In opposition to the widespread fear that women’s human rights would be violated following the Taliban victory, a few renowned scholars and leftists interpret the Taliban win in Afghanistan as a means of emancipation and a new start for the Afghan people. Slavoj Zizek, a philosopher famous among many male scholars that I know, is already imagining a “return of the repressed in its proper form of collective emancipatory engagement.”[x] Similar interpretations are coming from so-called post-colonial male scholars who see the Taliban occupation as an end to the long history of colonisation in Afghanistan, from the British invasion to US imperialism. These scholars and leftist intellectuals are entirely oblivious to the fact that the so-called freedom of Afghanistan, even if it is the case, is only freedom for less than half of the Afghans. Afghan women and sexual minorities who have been fighting for decades for their liberty are entirely erased from this narrative as if they do not qualify to be the oppressed others.

Moreover, it totally fails to see colonisation as a process that does not end with the change of power. This position deliberately ignores the decades of anti-imperialist feminist and queer theories and post-colonial feminist critiques that have problematised the erasure of marginalised genders from both white colonial and brown nationalist narratives.[xi] It fails to see that colonialism can be maintained by people of any skin colour, any nationality. In response to these gender-blind false narratives of decolonisation, Priyamvada Gopal tweets, “Invading, making a mess, then leaving the natives to bloodshed and dispossession is part of the apparatus of empire, not its end.”[xii] Gopal argues, “any proper engagement with ‘decolonisation’ must involve a critical assessment not only of colonialism but also those other intersecting oppressive regimes from patriarchy and caste to religious chauvinism and bondage.”[xiii] The Taliban is a creation of colonisation and imperialism with the intersecting regimes of patriarchy and religious fundamentalism; they are not anti-imperial agents. In the name of an anti-imperialist position, these (mostly) male intellectuals ignore the dangerous impact of religious fundamentalism on women.

Afghan women have been fighting for their rights against both imperialist and fundamentalist oppression. Beyond the western salvation rhetoric, the only way to help them is to stand in solidarity with their struggle. Globally most feminist positions are in line with this, raising their voices against both imperialist and fundamentalist oppression. Nandini Dhar, for example, explains in her Facebook post, “That a world divided into and between imperialists and fundamentalists doesn’t leave space for many of us to take any active sides. You condemn both. The question is not one of EITHER-OR. The question is of NEITHER-NOR.”[xiv] Feminists worldwide reject both the position of the white feminist saviour narrative that functions as the handmaiden of imperial war and the so-called gender blind leftist interpretation that erases women from the narrative. Their voices, however, remain ignored by the majority of the mainstream media.

It is time to end the saviour narrative and build transnational feminist solidarity that will not be used to commodify the vulnerability of Afghan women for the sake of the war machine. It is time to be aware of this and to stop repeating the same history. It is time to move away from the imperialist/colonialist powers, their white feminist allies and the gender blind leftists who consider the Taliban to be freedom fighters. Building anti-colonial feminist solidarity, which can make more noise than the western saviour narratives and the left-chauvinistic interpretations, might be the first step towards achieving this.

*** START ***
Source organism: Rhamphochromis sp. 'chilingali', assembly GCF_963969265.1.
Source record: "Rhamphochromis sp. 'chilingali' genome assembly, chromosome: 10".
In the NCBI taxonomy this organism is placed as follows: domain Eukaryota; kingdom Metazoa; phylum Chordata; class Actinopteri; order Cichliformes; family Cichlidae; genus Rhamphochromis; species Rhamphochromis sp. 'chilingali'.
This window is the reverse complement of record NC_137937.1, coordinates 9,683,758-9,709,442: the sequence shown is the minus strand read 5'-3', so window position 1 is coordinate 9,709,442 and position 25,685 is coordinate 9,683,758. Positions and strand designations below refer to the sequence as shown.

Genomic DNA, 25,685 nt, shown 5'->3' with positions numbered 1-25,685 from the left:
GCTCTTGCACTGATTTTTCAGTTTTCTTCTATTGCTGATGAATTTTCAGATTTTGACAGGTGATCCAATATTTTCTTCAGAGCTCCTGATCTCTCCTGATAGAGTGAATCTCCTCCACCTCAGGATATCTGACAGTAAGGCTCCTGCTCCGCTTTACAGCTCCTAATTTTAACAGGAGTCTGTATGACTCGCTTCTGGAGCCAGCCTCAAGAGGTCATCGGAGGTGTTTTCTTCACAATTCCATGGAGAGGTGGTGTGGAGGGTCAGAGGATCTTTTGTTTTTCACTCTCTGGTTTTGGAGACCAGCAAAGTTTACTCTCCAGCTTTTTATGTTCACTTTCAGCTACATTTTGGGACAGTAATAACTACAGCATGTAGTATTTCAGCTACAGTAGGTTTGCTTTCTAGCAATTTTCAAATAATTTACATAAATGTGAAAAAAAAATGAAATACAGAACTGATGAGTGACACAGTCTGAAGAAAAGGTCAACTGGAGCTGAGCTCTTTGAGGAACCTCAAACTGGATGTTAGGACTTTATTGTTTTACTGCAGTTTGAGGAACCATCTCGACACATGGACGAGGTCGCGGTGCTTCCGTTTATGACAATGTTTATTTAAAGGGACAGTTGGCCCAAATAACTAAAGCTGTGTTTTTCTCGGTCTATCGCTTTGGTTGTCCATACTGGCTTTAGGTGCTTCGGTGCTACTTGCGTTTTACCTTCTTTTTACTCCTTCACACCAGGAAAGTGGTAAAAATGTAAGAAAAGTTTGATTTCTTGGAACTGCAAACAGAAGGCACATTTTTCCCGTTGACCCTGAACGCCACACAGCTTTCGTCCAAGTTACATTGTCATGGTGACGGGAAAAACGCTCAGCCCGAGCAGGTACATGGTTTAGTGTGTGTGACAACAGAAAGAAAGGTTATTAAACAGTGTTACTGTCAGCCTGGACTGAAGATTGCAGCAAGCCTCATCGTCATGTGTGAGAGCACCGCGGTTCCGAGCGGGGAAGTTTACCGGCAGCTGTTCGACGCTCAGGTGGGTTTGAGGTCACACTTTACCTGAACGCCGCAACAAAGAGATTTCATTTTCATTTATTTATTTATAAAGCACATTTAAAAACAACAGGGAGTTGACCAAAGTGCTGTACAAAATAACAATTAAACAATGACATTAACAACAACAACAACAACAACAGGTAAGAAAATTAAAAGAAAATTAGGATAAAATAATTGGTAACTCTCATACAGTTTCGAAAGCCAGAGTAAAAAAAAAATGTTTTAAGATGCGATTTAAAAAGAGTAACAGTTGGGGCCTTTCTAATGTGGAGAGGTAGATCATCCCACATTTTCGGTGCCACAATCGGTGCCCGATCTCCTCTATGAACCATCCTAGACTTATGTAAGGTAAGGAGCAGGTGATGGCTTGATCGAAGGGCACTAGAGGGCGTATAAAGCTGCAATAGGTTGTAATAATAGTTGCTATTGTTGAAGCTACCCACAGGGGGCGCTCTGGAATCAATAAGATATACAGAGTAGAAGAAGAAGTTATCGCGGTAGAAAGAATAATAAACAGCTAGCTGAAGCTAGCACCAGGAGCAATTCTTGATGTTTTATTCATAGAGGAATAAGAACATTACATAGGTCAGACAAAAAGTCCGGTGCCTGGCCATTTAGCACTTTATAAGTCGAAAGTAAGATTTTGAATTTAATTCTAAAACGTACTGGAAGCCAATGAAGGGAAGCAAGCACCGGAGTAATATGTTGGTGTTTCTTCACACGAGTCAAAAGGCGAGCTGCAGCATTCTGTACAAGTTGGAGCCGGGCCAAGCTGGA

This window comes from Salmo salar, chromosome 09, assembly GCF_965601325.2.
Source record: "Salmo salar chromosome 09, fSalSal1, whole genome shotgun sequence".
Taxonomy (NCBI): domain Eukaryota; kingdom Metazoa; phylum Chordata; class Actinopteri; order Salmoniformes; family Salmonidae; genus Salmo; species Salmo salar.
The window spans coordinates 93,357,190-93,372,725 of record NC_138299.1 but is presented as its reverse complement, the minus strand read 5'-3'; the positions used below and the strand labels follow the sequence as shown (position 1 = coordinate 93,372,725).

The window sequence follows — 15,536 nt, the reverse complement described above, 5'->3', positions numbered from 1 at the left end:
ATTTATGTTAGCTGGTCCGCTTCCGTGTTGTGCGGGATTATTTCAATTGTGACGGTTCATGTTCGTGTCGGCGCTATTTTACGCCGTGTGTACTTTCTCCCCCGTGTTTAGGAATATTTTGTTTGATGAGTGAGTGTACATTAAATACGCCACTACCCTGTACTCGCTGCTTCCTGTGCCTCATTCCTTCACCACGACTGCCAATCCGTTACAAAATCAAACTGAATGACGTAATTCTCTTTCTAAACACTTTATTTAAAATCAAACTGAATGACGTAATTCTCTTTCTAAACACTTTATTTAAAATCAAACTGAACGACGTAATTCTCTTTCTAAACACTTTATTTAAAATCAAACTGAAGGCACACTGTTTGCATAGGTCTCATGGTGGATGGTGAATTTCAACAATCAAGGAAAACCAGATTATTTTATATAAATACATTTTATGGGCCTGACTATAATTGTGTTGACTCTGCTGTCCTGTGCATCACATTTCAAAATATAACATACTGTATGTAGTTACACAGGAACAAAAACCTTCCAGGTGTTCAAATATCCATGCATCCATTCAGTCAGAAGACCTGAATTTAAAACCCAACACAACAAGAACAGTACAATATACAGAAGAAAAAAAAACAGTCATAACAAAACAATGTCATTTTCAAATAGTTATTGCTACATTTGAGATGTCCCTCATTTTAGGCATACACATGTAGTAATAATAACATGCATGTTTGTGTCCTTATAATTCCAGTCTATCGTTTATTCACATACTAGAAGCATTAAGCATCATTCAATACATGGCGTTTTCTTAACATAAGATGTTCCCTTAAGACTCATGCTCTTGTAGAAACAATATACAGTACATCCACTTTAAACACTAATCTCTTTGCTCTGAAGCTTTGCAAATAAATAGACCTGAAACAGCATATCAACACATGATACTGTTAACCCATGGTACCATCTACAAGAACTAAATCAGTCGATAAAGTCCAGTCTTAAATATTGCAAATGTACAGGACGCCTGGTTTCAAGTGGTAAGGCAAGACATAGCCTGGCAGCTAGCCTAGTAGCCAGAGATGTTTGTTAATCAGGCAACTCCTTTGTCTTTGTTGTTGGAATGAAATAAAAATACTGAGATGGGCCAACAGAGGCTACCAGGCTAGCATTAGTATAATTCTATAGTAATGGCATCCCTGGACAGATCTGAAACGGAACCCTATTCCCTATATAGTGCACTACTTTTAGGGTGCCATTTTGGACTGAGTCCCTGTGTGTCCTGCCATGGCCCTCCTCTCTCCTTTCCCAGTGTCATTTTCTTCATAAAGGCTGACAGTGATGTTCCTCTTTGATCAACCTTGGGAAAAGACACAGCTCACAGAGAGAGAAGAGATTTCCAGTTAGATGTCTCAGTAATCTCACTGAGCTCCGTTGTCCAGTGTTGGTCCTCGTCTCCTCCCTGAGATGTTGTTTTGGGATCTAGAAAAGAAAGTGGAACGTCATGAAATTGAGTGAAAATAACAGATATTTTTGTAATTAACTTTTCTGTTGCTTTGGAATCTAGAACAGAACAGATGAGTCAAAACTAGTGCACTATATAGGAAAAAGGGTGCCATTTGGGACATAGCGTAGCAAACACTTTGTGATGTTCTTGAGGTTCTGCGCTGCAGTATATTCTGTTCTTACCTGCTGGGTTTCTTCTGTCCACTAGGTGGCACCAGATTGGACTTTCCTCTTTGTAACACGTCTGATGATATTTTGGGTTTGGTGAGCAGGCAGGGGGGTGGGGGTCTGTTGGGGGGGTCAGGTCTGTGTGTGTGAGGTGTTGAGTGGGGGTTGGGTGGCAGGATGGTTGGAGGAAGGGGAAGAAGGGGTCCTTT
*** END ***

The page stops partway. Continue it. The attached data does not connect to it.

[i] ‘🔊 Listen Now: Afghan Women Wait To See What Their Lives Will Be Like Under The Taliban’, NPR One, accessed 26 August 2021, one.npr.org/i/1028368046:1028368047.

[ii] ‘Washingtonpost.Com’, accessed 19 August 2021, www.washingtonpost.com/wp-srv/nation/specials/attacked/transcripts/laurabushtext_111701.html.

[iii] Tamar Lapin, ‘Horrifying Tales of “Forced Marriages” Emerge in Taliban-Held Areas’, New York Post, 17 August 2021, nypost.com/2021/08/17/taliban-held-areas-see-emergence-of-forced-marriages/.

[iv] Lapin.

[v] ‘Saudi Arabia: 10 Reasons Why Women Flee’, Human Rights Watch (blog), 30 January 2019, www.hrw.org/news/2019/01/30/saudi-arabia-10-reasons-why-women-flee.

[vi] Brian Sokol, ‘Rohingya: Shrouded Maternity’, UNICEF Connect, 24 May 2018, blogs.unicef.org/blog/rohingya-shrouded-maternity/.

[vii] Matthew Hill, David Campanale, and Joel Gunter, ‘“Their Goal Is to Destroy Everyone”: Uighur Camp Detainees Allege Systematic Rape’, BBC News, 2 February 2021, sec. China, www.bbc.com/news/world-asia-china-55794071.

[viii] Lila Abu-Lughod, Do Muslim Women Need Saving? (Harvard University Press, 2013).

[ix] Gayatri Spivak, ‘Can the Subaltern Speak?’, in Colonial Discourse and Post-Colonial Theory: A Reader, Patric Williams and Laura Chrisman (Hertfordshire: Harvester Wheatsheaf, 1994).

[x] ‘Slavoj Zizek: The Real Reason Why the Taliban Has Retaken Afghanistan so Quickly, Which western Liberal Media Avoids Mentioning’, RT International, accessed 23 August 2021, www.rt.com/op-ed/532207-zizek-taliban-retake-afghanistan-reason/.

[xi] Lata Mani, ‘Contentious Traditions: The Debate on Sati in Colonial India’, Cultural Critique, no. 7 (1 October 1987): 119–56, doi.org/10.2307/1354153; Spivak, ‘Can the Subaltern Speak?’; Mariá Lugones, ‘Toward a Decolonial Feminism’, Hypatia 25, no. 4 (2010): 742–59; Jasbir K. Puar, ‘Homonationalism as Assemblage: Viral Travels, Affective Sexualities’, Revista Lusófona de Estudos Culturais 3, no. 1 (2015): 319–37.

[xii] Lata Mani, ‘Contentious Traditions: The Debate on Sati in Colonial India’, Cultural Critique, no. 7 (1 October 1987): 119–56, doi.org/10.2307/1354153; Gayatri Chakravorty Spivak and Judith Butler, Who Sings the Nation-State?: Language, Politics, Belonging. (Seagull Books, 2007), www.amazon.com/Who-Sings-Nation-State-Language-Belonging/dp/1906497834; Mariá Lugones, ‘Toward a Decolonial Feminism’, Hypatia 25, no. 4 (2010): 742–59; Jasbir K. Puar, ‘Homonationalism as Assemblage: Viral Travels, Affective Sexualities’, Revista Lusófona de Estudos Culturais 3, no. 1 (2015): 319–37.

[xiii] Priyamvada Gopal, ‘The Afterlife of Insurgency: Dissent, Dialogue, Decolonisation’, Identities, 27 September 2020, 748, www.tandfonline.com/doi/abs/10.1080/1070289X.2020.1816334.

[xiv] Nandini Dhar, ‘Facebook’, accessed 23 August 2021, www.facebook.com/nandini.dhar.3386/posts/587825915832014.